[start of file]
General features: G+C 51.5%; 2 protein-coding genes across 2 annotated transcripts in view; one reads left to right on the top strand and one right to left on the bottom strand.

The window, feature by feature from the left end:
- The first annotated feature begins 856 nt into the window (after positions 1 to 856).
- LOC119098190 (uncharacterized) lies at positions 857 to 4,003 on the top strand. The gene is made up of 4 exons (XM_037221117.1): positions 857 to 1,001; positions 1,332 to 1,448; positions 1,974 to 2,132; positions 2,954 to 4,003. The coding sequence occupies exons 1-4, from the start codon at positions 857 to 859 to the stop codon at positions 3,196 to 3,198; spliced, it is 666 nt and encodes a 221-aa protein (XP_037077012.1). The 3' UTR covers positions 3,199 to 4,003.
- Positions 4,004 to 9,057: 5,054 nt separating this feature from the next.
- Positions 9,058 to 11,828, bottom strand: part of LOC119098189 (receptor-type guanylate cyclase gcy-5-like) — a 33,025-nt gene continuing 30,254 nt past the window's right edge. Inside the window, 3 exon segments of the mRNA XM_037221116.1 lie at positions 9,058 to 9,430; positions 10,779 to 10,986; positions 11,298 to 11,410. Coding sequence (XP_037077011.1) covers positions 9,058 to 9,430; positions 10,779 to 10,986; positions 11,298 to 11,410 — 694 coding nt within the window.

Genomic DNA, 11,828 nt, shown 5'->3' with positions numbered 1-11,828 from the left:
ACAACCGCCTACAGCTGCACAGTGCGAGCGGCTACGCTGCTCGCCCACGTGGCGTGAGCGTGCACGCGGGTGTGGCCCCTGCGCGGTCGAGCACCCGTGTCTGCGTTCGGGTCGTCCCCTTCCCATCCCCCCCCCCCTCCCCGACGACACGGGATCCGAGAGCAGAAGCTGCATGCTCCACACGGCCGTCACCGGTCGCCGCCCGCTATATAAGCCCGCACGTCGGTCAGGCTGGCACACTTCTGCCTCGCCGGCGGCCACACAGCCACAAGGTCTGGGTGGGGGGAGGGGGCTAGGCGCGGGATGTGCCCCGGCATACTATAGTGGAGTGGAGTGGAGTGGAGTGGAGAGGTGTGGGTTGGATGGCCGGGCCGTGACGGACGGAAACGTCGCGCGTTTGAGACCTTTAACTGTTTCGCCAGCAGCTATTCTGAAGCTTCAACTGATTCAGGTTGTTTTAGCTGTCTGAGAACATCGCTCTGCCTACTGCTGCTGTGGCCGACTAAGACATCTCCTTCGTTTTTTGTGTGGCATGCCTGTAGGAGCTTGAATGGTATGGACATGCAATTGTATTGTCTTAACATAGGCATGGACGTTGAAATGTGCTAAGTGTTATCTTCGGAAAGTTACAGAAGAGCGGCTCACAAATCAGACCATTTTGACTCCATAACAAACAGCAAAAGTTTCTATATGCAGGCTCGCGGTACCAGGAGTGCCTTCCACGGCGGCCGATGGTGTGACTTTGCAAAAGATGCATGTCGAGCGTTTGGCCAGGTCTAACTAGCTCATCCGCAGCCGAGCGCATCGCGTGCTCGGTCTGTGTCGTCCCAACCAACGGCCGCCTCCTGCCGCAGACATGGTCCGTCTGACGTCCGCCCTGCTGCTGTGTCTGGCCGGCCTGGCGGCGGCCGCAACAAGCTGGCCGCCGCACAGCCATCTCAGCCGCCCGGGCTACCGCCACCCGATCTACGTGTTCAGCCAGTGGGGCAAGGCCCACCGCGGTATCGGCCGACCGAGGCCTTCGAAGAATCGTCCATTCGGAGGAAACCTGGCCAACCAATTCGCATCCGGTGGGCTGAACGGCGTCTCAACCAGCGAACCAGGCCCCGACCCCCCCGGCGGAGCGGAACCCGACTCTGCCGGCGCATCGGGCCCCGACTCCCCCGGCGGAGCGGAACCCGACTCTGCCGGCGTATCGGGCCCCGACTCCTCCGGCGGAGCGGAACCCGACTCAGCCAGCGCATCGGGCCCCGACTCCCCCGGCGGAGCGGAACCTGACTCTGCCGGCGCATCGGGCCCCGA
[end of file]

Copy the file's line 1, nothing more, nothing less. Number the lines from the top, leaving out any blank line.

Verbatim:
General features: G+C 51.5%; 2 protein-coding genes across 2 annotated transcripts in view; one reads left to right on the top strand and one right to left on the bottom strand.